On Friday, we had an all morning all-school meeting. It turned out to be like many an all-school meeting. I thought there might be some big revelation, but there was nothing revealed that was as earth-shattering as I was expecting. For that, my spouse and I offered a prayer of thanks as part of our evening grace before dinner.
It was an interesting morning, and I was intrigued by how many of us turned to art throughout the meeting. One friend snapped many a picture, but I was struck this shot of a chandelier:
One friend posted this sketch by another friend, the artist Gary Tepper:
And part of our communication building exercise involved art. We talked about our communication styles and drew a logo of our predominant style. I was part of the friendly and unassuming communication group, and here was one of our logos, drawn mostly by artist-librarian Pam Reagan:
As for me? I came away with the idea of a little book. Our interim president read us a story of how geese pull together as a group and how they take care of each other. Our past president, too, brought us stories of animals as metaphors for how we should be behaving at work: penguins were his favorite.
I said to a friend, "If I'm ever president of an organization, I'm not using animal metaphors. Nothing but gemstones for me!"
And then, I thought, I could write such a book in a long week-end. I bet someone out there is producing these kinds of books. Why not me?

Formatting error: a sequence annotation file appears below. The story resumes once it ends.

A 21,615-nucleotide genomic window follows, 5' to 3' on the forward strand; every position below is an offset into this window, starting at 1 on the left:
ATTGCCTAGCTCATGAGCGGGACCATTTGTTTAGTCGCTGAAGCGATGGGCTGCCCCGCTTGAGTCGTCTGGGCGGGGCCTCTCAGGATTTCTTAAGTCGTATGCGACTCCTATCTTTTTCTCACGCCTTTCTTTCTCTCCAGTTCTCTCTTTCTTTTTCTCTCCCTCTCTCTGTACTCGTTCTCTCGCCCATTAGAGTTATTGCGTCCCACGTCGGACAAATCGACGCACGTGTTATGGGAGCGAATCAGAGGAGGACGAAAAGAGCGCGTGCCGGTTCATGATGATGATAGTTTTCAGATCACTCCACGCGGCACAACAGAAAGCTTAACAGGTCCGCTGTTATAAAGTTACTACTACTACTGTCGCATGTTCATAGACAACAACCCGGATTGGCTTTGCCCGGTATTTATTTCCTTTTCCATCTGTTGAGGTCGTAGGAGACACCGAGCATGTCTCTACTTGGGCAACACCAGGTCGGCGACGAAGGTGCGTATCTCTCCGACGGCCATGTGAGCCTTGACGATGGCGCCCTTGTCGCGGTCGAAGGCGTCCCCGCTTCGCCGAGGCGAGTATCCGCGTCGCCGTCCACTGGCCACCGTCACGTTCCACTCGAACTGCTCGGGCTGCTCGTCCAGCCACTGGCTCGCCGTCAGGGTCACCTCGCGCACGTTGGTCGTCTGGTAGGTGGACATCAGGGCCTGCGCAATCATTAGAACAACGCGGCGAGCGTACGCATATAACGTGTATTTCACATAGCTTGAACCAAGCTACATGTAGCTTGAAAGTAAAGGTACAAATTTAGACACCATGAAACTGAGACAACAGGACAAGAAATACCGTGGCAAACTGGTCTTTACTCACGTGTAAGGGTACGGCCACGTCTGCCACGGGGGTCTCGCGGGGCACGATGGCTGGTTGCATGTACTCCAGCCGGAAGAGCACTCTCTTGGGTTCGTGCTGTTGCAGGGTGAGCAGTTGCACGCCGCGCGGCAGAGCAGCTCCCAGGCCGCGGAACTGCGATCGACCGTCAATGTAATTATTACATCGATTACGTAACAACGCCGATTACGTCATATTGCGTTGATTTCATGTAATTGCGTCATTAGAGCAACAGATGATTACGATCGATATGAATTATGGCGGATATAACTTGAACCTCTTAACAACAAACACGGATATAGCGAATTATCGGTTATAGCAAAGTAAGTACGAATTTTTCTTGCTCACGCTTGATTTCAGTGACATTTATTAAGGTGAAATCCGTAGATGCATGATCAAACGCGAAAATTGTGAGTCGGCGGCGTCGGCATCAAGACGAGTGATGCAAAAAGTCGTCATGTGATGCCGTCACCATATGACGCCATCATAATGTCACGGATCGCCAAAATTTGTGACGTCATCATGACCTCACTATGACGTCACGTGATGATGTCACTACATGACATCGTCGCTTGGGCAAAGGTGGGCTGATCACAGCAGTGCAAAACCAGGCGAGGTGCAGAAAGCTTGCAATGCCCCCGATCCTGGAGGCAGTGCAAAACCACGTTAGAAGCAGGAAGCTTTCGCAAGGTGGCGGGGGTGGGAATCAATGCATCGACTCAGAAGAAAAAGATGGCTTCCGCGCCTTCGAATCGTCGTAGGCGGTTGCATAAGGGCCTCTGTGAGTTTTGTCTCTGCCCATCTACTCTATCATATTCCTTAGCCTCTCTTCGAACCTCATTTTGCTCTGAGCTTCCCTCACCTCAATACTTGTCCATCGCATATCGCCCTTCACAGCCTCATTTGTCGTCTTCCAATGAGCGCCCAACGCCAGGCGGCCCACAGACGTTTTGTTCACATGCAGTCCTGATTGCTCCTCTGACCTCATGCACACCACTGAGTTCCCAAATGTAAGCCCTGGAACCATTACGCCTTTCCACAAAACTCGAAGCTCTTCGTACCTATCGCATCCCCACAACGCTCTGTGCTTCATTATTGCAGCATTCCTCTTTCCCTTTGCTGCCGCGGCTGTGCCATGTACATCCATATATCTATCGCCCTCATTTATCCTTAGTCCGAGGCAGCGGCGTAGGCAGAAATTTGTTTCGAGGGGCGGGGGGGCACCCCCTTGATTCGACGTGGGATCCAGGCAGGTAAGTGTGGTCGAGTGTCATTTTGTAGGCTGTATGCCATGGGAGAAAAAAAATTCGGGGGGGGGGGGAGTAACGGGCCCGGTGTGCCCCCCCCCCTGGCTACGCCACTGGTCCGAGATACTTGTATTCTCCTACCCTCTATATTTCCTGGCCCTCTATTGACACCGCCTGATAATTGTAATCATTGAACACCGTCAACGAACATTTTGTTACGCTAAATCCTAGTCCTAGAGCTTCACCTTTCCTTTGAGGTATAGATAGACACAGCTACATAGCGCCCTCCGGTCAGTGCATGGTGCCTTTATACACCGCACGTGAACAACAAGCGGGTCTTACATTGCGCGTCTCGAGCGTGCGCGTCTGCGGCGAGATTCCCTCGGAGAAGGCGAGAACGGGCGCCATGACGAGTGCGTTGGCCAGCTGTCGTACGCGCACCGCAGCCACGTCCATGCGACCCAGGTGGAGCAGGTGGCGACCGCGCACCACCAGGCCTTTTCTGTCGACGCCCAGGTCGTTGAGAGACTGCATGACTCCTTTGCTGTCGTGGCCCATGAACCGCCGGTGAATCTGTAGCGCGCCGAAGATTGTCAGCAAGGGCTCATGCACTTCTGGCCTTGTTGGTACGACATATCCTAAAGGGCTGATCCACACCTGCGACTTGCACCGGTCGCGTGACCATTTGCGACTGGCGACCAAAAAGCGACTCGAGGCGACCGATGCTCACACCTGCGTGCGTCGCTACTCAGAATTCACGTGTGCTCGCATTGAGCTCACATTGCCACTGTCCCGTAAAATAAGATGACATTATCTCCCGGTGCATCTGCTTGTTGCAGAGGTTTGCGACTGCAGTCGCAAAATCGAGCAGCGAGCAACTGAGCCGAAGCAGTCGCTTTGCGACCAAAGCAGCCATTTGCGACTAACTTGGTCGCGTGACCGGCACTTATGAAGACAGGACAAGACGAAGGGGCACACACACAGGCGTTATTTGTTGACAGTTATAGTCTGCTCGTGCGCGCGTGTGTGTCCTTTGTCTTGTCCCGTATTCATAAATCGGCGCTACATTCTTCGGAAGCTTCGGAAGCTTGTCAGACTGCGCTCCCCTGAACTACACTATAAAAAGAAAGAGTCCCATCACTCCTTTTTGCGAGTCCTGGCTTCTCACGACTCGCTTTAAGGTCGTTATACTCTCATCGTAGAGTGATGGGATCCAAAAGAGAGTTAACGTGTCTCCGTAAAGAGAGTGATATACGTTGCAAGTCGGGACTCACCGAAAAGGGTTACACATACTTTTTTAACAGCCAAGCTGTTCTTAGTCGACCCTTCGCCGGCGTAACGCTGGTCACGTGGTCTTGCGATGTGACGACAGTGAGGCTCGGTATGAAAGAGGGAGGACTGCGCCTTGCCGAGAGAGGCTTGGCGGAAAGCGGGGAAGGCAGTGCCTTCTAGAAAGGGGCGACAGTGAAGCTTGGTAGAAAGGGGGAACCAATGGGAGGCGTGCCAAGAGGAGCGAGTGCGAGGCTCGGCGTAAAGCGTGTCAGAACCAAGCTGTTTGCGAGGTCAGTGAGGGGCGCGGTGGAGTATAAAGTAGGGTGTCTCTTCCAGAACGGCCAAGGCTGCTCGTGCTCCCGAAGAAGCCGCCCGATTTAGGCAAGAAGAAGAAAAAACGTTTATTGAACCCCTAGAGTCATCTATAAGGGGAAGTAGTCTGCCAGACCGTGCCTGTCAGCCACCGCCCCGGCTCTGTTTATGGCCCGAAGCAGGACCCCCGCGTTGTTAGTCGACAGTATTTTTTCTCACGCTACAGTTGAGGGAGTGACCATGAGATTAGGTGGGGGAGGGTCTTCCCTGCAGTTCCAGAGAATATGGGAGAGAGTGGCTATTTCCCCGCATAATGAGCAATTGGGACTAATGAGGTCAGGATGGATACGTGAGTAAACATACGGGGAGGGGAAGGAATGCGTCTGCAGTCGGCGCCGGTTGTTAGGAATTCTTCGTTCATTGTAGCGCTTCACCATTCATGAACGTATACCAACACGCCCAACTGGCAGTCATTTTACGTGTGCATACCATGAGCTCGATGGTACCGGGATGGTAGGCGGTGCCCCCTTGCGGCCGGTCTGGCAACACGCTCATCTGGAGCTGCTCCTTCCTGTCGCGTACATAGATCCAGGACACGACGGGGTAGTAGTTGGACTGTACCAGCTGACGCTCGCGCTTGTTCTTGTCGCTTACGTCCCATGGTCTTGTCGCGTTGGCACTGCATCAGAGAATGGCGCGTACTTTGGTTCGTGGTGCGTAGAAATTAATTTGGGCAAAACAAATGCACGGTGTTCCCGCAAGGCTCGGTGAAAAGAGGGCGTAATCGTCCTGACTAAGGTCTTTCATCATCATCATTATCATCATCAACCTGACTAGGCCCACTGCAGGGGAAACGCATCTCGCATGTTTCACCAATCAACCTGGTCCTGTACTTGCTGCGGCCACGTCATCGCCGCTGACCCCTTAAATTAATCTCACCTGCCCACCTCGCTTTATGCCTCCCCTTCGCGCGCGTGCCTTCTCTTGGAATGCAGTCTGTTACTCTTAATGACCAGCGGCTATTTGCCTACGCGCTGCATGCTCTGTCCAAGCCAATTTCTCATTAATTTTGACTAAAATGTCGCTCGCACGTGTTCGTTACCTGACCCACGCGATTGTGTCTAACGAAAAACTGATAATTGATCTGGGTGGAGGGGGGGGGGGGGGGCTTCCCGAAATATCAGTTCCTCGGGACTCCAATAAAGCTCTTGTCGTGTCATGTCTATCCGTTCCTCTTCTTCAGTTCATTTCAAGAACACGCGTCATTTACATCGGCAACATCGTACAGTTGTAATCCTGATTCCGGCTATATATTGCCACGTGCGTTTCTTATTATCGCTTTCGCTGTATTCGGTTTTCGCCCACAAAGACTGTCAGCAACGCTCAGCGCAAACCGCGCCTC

It reminds me of twenty years ago when I finally read Who Moved My Cheese? I thought, really? Someone got paid money to write this? And then, I thought, I could write this.
Don't get me wrong--I'm a poet, so I fully appreciate the idea that an extended metaphor can teach us a lesson in a way that nothing else can. But I'm also an English teacher, so I'm wondering if we could reach for more dazzling metaphors. I heard the word "goose," and I knew exactly what to expect. Nothing turned my world upside down and showed me a new way to think about the issue.
I want to write the inspirational stories that will make people in organizations say, "Wow! I never thought about it this way. Let's try living like __________ ."
This idea may go into my folder of great ideas, never to be seen again. Or perhaps I'll return to it, after it has some time to percolate.
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